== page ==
When you hear the question, “Are you an introvert or extrovert?” you likely have one of three reactions: “I’m such an introvert!” or “Extrovert is so me!” or “Hmm… I’m not sure which one I am…” Each one of those answers is valid and valuable. The problem is, society tends to be dominated by and structured for extroverts, which makes it really difficult for the rest of us — everyone from the 100% introvert to the ambivert (it’s a spectrum, after all!) — to function in a ways that are comfortable and enjoyable. If you’re not sure exactly what the differences between the two are, here’s a very general idea, based on some reading I’ve done. These don’t apply to every introvert/extrovert and they can vary by degrees, especially for those who find themselves in the ambivert camp.
- Introverts recharge with alone time. Extroverts are energized by other people.
- Introverts focus on inner thoughts and feelings. Extroverts seek out people and experiences.
- Introverts prefer reflection. Extroverts tend toward action.
- Introverts are more likely to avoid conflict. Extroverts are often at ease with confrontation.
- Introverts would rather observe. Extroverts prefer to participate.
- Introverts enjoy being introverts. Extroverts enjoy being extroverts.
- Introverts are excited by ideas (internal). Extroverts are enlivened by the world (external).
I personally tend to identify pretty strongly with the introvert tendencies listed above but, as I said, these are set in stone and can vary from person to person. The important thing to remember is that both introverts and extroverts have value, but one category (the extroverts) is given a lot more attention and acceptance in today’s culture. See, introverts and extroverts are kind of like the night and the day. We need them both. They both add value to the human existence. But one — the day — is given a lot more attention and convenience. Society is set up for daytime living. If you were to try living only during the night, you’d have a lot of hurdles to overcome. That’s kind of what it’s like to life as an introvert (in a metaphorical way — not an introverts-are-vampires way).
I’ve been an introvert my entire life, but it was only when I got into my late-twenties that I finally started recognizing (and trying to work with) my introvertedness. Before that, I’d either been very moody and mercurial (my childhood) or I’d used substances to cope with my introvertedness (high school and college socialization was conducted under the extrovert-inducing veil of alcohol or drugs). Getting older (and sober) taught me that, like it or not, I fall heavily on the introverted side of the spectrum. I’ve learned to accept and cope with this the best I can, but lately I’ve come against quite a few people who just don’t get it and, as a result, try to push me into extroverted activities that I just don’t enjoy.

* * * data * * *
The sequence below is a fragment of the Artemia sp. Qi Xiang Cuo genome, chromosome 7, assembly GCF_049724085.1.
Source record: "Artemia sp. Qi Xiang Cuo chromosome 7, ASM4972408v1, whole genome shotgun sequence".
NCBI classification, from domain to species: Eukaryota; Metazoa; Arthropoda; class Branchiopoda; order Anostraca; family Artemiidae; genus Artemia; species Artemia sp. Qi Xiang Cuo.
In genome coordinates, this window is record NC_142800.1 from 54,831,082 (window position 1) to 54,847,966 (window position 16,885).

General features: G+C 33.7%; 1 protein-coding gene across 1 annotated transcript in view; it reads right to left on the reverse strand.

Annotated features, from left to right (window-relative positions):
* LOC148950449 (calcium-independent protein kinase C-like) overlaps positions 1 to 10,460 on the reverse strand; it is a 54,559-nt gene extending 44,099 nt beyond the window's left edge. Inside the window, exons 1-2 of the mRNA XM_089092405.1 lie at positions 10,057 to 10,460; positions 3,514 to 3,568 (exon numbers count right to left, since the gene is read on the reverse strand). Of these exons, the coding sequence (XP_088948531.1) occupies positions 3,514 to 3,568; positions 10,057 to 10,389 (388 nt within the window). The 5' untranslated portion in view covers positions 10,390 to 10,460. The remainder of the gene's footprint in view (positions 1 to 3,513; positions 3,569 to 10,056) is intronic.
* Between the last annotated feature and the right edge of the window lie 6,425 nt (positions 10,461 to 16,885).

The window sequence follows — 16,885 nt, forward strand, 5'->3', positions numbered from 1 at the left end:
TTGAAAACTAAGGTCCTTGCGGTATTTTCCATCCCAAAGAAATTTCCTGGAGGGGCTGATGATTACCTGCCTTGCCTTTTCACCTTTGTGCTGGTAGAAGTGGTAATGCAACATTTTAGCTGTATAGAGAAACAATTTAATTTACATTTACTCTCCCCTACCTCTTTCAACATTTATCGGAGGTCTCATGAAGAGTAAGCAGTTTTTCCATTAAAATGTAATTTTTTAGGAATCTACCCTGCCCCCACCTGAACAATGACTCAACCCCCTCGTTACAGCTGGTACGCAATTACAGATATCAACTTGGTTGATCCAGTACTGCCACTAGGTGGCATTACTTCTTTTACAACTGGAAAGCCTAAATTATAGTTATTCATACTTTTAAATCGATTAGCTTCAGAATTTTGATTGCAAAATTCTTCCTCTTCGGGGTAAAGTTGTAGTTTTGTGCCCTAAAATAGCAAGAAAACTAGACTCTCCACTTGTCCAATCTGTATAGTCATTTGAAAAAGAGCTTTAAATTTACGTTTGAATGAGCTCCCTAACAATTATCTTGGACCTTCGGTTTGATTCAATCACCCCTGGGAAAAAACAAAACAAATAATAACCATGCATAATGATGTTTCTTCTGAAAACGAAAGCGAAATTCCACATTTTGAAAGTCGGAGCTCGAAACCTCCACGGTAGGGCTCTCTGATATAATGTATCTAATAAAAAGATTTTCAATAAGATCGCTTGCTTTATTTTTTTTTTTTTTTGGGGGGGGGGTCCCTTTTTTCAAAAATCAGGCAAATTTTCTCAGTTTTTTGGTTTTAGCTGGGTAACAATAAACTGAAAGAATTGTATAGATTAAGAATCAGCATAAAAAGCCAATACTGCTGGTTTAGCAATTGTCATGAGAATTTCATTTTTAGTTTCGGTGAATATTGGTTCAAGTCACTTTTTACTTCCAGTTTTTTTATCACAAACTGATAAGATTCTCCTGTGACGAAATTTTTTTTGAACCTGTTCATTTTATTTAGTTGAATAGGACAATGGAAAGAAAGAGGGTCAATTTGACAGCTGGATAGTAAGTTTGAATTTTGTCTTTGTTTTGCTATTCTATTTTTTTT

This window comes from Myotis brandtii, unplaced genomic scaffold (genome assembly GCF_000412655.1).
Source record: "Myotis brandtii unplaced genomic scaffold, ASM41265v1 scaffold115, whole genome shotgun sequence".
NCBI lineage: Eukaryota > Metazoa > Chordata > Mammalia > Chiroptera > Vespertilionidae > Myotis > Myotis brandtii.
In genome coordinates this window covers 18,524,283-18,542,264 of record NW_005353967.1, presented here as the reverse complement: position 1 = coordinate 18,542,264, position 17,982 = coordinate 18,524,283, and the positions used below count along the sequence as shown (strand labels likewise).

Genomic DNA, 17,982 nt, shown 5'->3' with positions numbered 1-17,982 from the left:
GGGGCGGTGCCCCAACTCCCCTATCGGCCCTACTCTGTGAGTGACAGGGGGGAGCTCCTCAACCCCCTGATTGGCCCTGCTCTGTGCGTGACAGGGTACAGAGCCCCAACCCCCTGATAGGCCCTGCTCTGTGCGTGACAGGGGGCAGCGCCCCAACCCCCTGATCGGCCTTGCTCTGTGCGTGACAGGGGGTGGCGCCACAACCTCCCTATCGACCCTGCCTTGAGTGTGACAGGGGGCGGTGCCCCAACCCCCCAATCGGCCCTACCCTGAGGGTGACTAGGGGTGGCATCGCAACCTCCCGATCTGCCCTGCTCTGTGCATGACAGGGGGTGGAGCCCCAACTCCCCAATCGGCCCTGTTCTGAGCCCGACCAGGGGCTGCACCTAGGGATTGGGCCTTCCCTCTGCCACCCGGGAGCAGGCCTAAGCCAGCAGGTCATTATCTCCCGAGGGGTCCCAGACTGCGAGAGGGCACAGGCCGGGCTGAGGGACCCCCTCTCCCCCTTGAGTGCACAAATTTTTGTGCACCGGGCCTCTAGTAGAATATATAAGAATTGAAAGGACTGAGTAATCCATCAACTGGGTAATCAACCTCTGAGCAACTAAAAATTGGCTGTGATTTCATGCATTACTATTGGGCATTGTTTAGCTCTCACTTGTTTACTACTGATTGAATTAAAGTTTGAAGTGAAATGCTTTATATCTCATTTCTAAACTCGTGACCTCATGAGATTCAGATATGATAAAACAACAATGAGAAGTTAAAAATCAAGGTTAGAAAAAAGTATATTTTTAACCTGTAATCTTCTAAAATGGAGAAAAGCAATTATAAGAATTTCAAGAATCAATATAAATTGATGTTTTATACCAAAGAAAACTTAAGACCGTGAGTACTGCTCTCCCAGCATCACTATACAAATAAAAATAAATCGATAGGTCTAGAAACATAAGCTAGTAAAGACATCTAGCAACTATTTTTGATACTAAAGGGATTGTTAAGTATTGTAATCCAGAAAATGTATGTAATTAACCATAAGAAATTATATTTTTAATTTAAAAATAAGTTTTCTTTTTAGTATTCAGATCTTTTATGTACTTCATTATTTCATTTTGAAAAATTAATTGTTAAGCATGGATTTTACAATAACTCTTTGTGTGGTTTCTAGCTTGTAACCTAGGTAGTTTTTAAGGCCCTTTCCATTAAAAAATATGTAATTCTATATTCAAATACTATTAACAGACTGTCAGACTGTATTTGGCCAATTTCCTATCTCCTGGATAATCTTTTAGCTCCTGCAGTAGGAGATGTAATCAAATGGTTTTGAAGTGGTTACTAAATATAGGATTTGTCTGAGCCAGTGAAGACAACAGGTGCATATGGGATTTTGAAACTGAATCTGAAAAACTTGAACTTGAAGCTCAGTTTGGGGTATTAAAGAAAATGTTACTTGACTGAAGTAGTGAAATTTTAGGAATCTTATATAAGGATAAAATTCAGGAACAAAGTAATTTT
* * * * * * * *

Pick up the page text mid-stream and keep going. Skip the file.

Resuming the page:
One of the biggest challenges introverts face, or at least that this particular introvert faces, is people not understanding introversion and, worse still, trying to change it. The problem lies, I think, in one of the greatest misconceptions about introverts: that, deep down, we’re all longing to be extroverts if only we could be a little braver / louder / more social. This idea stems from the false belief that all introverts are shy. Shyness is possible in introverts, but it’s not part of what it means to be introverted at all. (It’s like saying that all extroverts are attention-seekers. Yes, some are, but that’s not what being an extrovert is all about.) Shyness is a painful experience, and those who are shy might, in fact, long to be more extroverted. Introverts, on the other hand, are perfectly happy being introverted — typically only bothered by it when it’s frowned upon or misunderstood by others.
This, I think, is at the root of my personal struggles as an introvert. I’m not shy. I’m not quiet. If I’m in a group of people, I have no problem being the center of attention, and, in fact, I quite enjoy it. These attributes can be confusing to extroverts. They see similarities — a willingness to speak up, a boisterous laugh, a friendly smile — and assume that I am like them, that I’m feeding off of the energy of others in a positive way. But, in reality, time spent with people — even those I love and enjoy — is draining my energy, minute by minute. For an extrovert, who receives energy from being around others, it can be nearly impossible to comprehend how social stimulation could literally (and mentally) exhaust an introvert, particularly if the introvert isn’t quite, withdrawn, or reserved. Many introverts, myself included, have learned how to adapt to the extrovert-focused culture. I know that it’s socially unacceptable to sit down at a party and just watch people. (Just try it and see how quickly you get the, “What’s wrong? Are you alright?” questions.)